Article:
Video | Agriculture | Confidence | Economy | Energy | Employment | Finance | Media | Property | RBNZ | Science | SOEs | Tax | Technology | Telecoms | Tourism | Transport | Search


Big emitters chasing cheap foreign carbon units: MfE data

ETS figures show big emitters chasing cheap foreign carbon units

Aug. 3 (BusinessDesk) - New Zealand's major emitters of greenhouse gases took advantage of the plummeting global price of carbon to offset their emissions in 2011, figures from the Ministry for the Environment show.

The report is the first to cover 12 months of the operation of the ETS and records the total number of carbon emissions units purchased and surrendered to the government to equate with their obligations to either reduce or offset their emissions under the ETS.

Electricity companies, major gas users and transport fuels are covered by the ETS, although they are only required to account for one in every two tonnes of carbon emitted, and are not required to pay above $25 per tonne of carbon.

However, international prices fell to as low as $8 a tonne by the last year, and have been even lower during 2012, as a glut of European carbon credits floods the fledgling global market.

As a result, some 73 percent of all units surrendered in 2011 came from offshore sources and the 2.1 million forestry-based New Zealand Units surrendered for the 12 month period was less than half the 5.3 million units surrendered in 2010, when the scheme had only run for six months.

Likewise, NZU's derived from other than forestry for the year totalled 2.3 million, compared with 2.6 million in the six month period a year earlier.

By comparison, surrenders of Certified Emission Reduction units (CER's), derived from foreign carbon offset programmes, clocked in at 4.2 million, compared with just 133,150 a year earlier. Of these, 1.2 million units related to industrial gases, some of which were removed from the ETS in December.

Some 4.3 million units of Emission Reduction Units, another form of foreign carbon credit, were surrendered, up from none the year before, and some 3.2 million Removal Units - a foreign credit not available in 2010 - were also surrendered.

European carbon prices remain at historic lows, despite a plan announced late July by the European Union that is intended to bolster the market, and saw NZU prices fall as low as $4.55 per tonne of carbon earlier this week, and close the week close to $5 a tonne.


© Scoop Media

Business Headlines | Sci-Tech Headlines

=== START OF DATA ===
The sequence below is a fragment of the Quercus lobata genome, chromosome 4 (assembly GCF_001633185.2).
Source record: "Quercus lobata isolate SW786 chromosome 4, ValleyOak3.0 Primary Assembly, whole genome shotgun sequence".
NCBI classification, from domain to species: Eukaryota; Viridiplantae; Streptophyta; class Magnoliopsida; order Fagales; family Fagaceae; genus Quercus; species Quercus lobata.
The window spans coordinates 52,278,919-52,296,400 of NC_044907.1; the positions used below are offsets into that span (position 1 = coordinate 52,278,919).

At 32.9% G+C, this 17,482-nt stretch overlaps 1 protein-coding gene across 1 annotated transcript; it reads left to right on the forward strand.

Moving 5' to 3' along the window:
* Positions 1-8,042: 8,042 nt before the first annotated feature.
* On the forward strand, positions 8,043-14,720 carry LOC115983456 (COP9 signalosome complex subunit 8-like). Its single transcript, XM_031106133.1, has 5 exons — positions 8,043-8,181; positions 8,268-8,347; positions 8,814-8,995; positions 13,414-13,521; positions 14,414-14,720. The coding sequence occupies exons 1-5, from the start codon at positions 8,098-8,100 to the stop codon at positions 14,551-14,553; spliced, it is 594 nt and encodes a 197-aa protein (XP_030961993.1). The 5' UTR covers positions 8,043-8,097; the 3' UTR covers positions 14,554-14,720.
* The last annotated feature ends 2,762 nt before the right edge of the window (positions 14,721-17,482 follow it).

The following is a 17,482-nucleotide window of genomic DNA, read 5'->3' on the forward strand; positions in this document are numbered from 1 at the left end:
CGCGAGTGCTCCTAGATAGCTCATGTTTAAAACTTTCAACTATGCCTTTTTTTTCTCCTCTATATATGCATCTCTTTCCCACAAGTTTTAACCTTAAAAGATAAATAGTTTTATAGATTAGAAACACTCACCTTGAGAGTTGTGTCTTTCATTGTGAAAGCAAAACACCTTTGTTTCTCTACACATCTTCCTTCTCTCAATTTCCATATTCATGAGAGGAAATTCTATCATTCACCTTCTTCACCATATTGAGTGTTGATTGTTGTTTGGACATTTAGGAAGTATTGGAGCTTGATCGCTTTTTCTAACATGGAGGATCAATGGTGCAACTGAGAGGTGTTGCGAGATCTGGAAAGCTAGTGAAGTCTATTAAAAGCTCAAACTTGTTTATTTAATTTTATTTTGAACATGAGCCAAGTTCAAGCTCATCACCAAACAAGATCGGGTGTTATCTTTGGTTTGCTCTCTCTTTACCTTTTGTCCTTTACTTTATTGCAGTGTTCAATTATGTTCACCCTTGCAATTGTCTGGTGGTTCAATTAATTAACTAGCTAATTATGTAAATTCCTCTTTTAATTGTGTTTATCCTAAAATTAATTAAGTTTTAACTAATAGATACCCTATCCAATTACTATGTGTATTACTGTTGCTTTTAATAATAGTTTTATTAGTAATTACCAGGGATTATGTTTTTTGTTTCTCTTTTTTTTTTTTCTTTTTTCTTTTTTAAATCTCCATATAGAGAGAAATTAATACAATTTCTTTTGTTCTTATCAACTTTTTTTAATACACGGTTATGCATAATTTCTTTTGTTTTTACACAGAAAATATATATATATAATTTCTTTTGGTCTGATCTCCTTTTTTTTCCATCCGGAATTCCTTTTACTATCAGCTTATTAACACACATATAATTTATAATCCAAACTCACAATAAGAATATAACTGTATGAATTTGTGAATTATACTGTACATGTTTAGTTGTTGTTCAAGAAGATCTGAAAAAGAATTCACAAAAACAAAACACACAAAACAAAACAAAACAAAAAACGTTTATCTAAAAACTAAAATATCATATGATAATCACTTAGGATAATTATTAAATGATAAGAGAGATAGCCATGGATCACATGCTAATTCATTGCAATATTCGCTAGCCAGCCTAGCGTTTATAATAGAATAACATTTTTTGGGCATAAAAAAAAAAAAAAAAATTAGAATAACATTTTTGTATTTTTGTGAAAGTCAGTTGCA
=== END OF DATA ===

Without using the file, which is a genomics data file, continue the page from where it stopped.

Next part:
DIY: Kiwi Ingenuity And Masking Tape Saves Chick

Kiwi ingenuity and masking tape has saved a Kiwi chick after its egg was badly damaged endangering the chick's life. The egg was delivered to Kiwi Encounter at Rainbow Springs in Rotorua 14 days ago by a DOC worker with a large hole in its shell and against all odds has just successfully hatched. More>>


Trade: Key To Lead Mission To India; ASEAN FTA Review Announced

Prime Minister John Key will lead a trade delegation to India next week, saying the pursuit of a free trade agreement with the protectionist giant is "the primary reason we're going" but playing down the likelihood of early progress. More>>



MYOB: Digital Signatures Go Live

From today, Inland Revenue will begin accepting “digital signatures”, saving businesses and their accountants a huge amount of administration time and further reducing the need for pen and paper in the workplace. More>>

Oil Searches: Norway's Statoil Quits Reinga Basin

Statoil, the Norwegian state-owned oil company, has given up oil and gas exploration in Northland's Reinga Basin, saying the probably of a find was 'too low'. More>>


Modern Living: Auckland Development Blowouts Reminiscent Of Run Up To GFC

The collapse of property developments in Auckland is "almost groundhog day" to the run-up of the global financial crisis in 2007/2008 as banks refuse to fund projects due to blowouts in construction and labour costs, says John Kensington, the author of KPMG's Financial Institutions Performance Survey. More>>


Health: New Zealand's First ‘No Sugary Drinks’ Logo Unveiled

New Zealand’s first “no sugary drinks logo” has been unveiled at an event in Wellington... It will empower communities around New Zealand to lift their health and wellbeing and send a clear message about the damage caused by too much sugar in our diets. More>>


Get More From Scoop

Search Scoop  
Powered by Vodafone
NZ independent news